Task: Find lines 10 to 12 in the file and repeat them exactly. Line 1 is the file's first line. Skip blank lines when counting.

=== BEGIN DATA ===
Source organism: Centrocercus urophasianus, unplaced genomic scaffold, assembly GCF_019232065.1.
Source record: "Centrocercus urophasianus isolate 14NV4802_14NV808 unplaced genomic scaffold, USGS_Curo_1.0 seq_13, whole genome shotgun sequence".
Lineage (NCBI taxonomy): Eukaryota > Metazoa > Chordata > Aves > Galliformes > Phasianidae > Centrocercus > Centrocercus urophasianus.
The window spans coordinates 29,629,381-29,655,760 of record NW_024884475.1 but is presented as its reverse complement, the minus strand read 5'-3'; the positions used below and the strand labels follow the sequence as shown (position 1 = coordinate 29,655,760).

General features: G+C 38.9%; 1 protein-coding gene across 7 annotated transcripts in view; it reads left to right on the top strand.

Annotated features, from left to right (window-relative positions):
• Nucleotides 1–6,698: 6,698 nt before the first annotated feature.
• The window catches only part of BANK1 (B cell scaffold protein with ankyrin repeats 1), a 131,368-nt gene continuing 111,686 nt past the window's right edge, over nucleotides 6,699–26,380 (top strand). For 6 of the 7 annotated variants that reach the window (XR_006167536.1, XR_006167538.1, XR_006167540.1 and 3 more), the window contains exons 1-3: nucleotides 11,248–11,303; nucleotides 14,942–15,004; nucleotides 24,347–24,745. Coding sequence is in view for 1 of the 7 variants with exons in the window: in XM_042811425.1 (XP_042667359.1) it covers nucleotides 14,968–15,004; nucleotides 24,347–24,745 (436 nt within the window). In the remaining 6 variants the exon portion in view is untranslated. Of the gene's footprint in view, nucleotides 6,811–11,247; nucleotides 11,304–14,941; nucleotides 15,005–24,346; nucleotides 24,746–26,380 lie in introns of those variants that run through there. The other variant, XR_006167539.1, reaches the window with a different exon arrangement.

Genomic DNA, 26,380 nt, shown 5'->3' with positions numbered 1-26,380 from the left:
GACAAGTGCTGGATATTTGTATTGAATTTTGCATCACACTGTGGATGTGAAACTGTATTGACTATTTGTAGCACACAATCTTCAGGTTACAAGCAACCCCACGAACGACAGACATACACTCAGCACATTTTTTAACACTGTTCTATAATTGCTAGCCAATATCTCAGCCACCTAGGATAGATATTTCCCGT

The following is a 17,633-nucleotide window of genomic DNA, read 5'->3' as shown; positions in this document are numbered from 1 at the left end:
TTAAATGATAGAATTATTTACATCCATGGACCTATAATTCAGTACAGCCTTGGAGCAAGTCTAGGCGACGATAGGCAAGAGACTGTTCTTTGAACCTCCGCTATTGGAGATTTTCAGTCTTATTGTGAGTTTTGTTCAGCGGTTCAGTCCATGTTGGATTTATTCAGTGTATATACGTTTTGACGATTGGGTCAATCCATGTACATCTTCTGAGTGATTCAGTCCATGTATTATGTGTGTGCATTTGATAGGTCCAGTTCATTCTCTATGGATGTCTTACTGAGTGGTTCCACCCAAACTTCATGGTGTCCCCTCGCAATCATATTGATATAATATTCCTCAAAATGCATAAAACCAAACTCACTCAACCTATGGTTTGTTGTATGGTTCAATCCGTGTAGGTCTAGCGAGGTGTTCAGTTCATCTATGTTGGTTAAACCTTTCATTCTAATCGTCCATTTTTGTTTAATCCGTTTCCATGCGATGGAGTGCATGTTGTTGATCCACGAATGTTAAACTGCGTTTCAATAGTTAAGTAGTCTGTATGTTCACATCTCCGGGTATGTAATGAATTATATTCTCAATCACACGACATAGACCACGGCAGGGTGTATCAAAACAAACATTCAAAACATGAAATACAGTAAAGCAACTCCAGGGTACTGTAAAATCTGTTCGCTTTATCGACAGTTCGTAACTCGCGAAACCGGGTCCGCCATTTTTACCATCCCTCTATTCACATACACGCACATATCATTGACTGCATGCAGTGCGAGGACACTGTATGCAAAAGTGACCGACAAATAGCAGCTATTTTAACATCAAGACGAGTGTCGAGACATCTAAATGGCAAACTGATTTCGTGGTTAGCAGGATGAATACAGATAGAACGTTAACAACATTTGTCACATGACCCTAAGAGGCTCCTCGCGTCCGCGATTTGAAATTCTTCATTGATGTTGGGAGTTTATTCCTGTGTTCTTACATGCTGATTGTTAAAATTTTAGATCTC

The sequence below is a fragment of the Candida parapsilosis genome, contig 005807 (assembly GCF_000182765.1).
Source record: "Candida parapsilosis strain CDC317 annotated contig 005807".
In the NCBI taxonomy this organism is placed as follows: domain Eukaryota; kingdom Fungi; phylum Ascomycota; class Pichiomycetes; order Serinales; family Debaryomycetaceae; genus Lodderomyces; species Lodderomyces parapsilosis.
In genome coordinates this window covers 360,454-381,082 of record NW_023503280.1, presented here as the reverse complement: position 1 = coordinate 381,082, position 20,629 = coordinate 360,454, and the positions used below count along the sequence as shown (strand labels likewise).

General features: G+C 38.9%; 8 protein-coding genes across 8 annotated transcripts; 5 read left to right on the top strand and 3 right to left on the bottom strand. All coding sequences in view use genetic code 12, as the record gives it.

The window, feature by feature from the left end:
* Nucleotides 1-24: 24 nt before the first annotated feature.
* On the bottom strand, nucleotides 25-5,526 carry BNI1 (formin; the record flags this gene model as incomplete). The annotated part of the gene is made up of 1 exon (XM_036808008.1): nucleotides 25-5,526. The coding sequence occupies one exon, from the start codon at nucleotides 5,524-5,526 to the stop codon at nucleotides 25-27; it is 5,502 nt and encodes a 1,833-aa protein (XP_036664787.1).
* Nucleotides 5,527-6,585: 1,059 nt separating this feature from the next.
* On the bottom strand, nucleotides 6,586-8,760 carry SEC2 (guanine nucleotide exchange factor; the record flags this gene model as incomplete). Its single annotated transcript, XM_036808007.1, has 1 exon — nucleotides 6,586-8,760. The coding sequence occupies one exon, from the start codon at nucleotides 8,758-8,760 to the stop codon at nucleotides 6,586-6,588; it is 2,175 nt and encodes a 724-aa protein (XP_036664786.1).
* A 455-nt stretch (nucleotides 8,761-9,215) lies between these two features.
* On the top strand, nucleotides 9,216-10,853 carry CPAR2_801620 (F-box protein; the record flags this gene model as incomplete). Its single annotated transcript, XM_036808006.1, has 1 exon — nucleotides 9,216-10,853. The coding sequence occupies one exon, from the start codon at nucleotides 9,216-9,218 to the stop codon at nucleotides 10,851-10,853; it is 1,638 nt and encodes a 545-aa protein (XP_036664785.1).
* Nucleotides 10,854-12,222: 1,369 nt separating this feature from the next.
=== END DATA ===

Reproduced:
GACAAGTGCTGGATATTTGTATTGAATTTTGCATCACACTGTGGATGTGAAACTGTATTGACTATTTGTAGCACACAATCTTCAGGTTACAAGCAACCCCACGAACGACAGACATACACTCAGCACATTTTTTAACACTGTTCTATAATTGCTAGCCAATATCTCAGCCACCTAGGATAGATATTTCCCGT

The following is a 17,633-nucleotide window of genomic DNA, read 5'->3' as shown; positions in this document are numbered from 1 at the left end:
TTAAATGATAGAATTATTTACATCCATGGACCTATAATTCAGTACAGCCTTGGAGCAAGTCTAGGCGACGATAGGCAAGAGACTGTTCTTTGAACCTCCGCTATTGGAGATTTTCAGTCTTATTGTGAGTTTTGTTCAGCGGTTCAGTCCATGTTGGATTTATTCAGTGTATATACGTTTTGACGATTGGGTCAATCCATGTACATCTTCTGAGTGATTCAGTCCATGTATTATGTGTGTGCATTTGATAGGTCCAGTTCATTCTCTATGGATGTCTTACTGAGTGGTTCCACCCAAACTTCATGGTGTCCCCTCGCAATCATATTGATATAATATTCCTCAAAATGCATAAAACCAAACTCACTCAACCTATGGTTTGTTGTATGGTTCAATCCGTGTAGGTCTAGCGAGGTGTTCAGTTCATCTATGTTGGTTAAACCTTTCATTCTAATCGTCCATTTTTGTTTAATCCGTTTCCATGCGATGGAGTGCATGTTGTTGATCCACGAATGTTAAACTGCGTTTCAATAGTTAAGTAGTCTGTATGTTCACATCTCCGGGTATGTAATGAATTATATTCTCAATCACACGACATAGACCACGGCAGGGTGTATCAAAACAAACATTCAAAACATGAAATACAGTAAAGCAACTCCAGGGTACTGTAAAATCTGTTCGCTTTATCGACAGTTCGTAACTCGCGAAACCGGGTCCGCCATTTTTACCATCCCTCTATTCACATACACGCACATATCATTGACTGCATGCAGTGCGAGGACACTGTATGCAAAAGTGACCGACAAATAGCAGCTATTTTAACATCAAGACGAGTGTCGAGACATCTAAATGGCAAACTGATTTCGTGGTTAGCAGGATGAATACAGATAGAACGTTAACAACATTTGTCACATGACCCTAAGAGGCTCCTCGCGTCCGCGATTTGAAATTCTTCATTGATGTTGGGAGTTTATTCCTGTGTTCTTACATGCTGATTGTTAAAATTTTAGATCTC